Cerebellar stimulation restores missing brain wave in rats and corrects timing deficit
Researchers report stimulating the cerebellum of rats with schizophrenia like cognitive problems helps to normalize brain activity in the frontal cortex and correct the rat’s ability to estimate the passage of time.
The cerebellum is most commonly associated with movement control, but work from Krystal Parker’s lab and others is gradually revealing a much more complex role in cognition that positions the cerebellum as a potential target for treating diseases that affect thinking, attention, and planning, such as schizophrenia.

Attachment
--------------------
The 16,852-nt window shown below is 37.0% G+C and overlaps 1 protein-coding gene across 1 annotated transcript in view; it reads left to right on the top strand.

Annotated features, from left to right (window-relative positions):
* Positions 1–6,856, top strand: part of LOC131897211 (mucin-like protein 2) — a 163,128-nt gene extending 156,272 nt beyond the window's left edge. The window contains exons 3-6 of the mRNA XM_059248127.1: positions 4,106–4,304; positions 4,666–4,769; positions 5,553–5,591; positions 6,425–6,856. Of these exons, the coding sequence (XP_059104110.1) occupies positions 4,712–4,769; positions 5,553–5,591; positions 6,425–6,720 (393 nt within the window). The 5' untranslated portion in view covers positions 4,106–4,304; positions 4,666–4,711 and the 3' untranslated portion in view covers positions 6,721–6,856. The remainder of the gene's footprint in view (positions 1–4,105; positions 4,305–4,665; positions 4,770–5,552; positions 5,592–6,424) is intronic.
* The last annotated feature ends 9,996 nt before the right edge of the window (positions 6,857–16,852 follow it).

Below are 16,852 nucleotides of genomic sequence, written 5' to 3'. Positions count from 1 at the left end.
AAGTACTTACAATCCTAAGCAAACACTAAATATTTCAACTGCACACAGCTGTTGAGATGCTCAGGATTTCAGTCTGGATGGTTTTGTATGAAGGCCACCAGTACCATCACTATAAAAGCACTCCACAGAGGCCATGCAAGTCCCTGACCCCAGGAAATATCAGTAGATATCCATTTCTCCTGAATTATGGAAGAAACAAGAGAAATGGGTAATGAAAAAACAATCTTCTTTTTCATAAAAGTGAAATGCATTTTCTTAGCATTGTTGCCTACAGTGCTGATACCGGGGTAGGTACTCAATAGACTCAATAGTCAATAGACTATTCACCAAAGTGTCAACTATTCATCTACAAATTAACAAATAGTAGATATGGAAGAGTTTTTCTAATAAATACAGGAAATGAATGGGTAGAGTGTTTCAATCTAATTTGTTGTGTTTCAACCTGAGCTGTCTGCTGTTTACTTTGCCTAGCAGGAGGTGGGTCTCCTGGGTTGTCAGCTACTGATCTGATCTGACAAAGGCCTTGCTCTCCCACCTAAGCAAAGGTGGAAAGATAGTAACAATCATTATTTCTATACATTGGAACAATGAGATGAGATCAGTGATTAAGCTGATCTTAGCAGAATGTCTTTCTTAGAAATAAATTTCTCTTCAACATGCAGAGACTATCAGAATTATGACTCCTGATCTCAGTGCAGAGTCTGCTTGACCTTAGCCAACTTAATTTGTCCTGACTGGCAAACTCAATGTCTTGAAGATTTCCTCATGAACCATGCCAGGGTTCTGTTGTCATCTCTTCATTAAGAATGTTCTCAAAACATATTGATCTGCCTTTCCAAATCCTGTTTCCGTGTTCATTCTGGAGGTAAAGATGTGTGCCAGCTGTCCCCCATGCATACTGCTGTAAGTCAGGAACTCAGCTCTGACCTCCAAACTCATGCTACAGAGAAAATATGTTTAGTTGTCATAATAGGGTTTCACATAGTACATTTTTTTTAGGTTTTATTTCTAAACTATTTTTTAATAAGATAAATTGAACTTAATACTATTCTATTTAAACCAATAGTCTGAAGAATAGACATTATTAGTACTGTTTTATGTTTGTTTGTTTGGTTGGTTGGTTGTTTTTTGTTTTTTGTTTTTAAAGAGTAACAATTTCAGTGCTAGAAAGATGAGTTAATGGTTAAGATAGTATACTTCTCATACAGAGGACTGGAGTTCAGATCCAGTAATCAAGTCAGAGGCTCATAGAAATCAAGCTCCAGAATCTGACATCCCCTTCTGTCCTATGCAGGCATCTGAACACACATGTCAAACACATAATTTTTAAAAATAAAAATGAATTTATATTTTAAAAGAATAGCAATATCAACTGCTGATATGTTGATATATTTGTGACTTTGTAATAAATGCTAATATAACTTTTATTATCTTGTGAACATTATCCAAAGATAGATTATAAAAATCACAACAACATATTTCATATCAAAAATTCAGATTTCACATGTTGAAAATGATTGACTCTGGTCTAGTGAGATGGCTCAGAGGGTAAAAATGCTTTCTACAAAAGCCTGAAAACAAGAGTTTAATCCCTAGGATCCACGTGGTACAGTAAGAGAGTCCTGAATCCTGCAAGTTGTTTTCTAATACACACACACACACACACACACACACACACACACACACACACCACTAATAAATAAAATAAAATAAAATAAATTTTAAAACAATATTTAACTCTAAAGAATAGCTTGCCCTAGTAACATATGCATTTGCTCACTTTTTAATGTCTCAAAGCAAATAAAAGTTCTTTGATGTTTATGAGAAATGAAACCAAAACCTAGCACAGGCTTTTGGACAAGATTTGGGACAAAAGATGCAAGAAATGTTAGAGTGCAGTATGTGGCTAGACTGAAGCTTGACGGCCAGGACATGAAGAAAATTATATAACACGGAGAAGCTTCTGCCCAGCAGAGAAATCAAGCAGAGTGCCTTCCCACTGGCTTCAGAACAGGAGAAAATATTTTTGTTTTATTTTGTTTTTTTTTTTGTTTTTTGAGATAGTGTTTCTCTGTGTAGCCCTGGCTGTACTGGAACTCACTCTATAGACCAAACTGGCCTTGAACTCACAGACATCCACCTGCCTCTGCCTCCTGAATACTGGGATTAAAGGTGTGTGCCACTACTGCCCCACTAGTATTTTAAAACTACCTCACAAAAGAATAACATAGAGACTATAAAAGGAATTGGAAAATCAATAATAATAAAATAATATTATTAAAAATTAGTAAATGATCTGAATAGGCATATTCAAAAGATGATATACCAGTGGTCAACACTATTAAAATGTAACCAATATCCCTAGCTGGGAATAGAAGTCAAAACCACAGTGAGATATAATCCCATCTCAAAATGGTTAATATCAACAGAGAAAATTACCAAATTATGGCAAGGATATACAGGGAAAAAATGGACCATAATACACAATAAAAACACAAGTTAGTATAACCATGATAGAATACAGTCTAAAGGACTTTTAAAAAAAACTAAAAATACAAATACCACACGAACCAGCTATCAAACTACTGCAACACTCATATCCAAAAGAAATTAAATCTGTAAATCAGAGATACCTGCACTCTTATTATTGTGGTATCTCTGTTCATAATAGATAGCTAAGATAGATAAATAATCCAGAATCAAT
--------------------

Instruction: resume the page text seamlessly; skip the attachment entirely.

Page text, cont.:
University of Iowa President Bruce Harreld joined UI Health Care leaders, officials from the UI Foundation, and representatives from the Roy J. Carver Trust at a Feb. 3 dedication ceremony celebrating the opening of the Iowa Neuroscience Institute and the $45 million Carver Trust grant that helped make the establishment of the institute possible.